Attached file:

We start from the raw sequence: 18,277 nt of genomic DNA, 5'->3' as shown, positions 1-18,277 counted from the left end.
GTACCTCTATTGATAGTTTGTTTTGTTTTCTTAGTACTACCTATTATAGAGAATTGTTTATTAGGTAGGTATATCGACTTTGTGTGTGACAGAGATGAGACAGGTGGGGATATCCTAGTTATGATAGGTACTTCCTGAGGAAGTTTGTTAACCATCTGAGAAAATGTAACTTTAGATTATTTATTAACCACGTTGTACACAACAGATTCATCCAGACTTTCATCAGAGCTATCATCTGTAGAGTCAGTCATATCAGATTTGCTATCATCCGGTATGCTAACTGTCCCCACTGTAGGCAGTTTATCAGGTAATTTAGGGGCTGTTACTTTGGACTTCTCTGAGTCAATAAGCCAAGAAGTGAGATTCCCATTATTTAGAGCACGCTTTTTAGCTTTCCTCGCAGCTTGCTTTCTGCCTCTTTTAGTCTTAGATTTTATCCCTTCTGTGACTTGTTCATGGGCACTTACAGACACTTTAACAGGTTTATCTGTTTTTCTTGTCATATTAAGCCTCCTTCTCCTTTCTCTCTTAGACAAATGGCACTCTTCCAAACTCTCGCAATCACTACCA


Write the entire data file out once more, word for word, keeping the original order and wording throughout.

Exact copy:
We start from the raw sequence: 18,277 nt of genomic DNA, 5'->3' as shown, positions 1-18,277 counted from the left end.
GTACCTCTATTGATAGTTTGTTTTGTTTTCTTAGTACTACCTATTATAGAGAATTGTTTATTAGGTAGGTATATCGACTTTGTGTGTGACAGAGATGAGACAGGTGGGGATATCCTAGTTATGATAGGTACTTCCTGAGGAAGTTTGTTAACCATCTGAGAAAATGTAACTTTAGATTATTTATTAACCACGTTGTACACAACAGATTCATCCAGACTTTCATCAGAGCTATCATCTGTAGAGTCAGTCATATCAGATTTGCTATCATCCGGTATGCTAACTGTCCCCACTGTAGGCAGTTTATCAGGTAATTTAGGGGCTGTTACTTTGGACTTCTCTGAGTCAATAAGCCAAGAAGTGAGATTCCCATTATTTAGAGCACGCTTTTTAGCTTTCCTCGCAGCTTGCTTTCTGCCTCTTTTAGTCTTAGATTTTATCCCTTCTGTGACTTGTTCATGGGCACTTACAGACACTTTAACAGGTTTATCTGTTTTTCTTGTCATATTAAGCCTCCTTCTCCTTTCTCTCTTAGACAAATGGCACTCTTCCAAACTCTCGCAATCACTACCA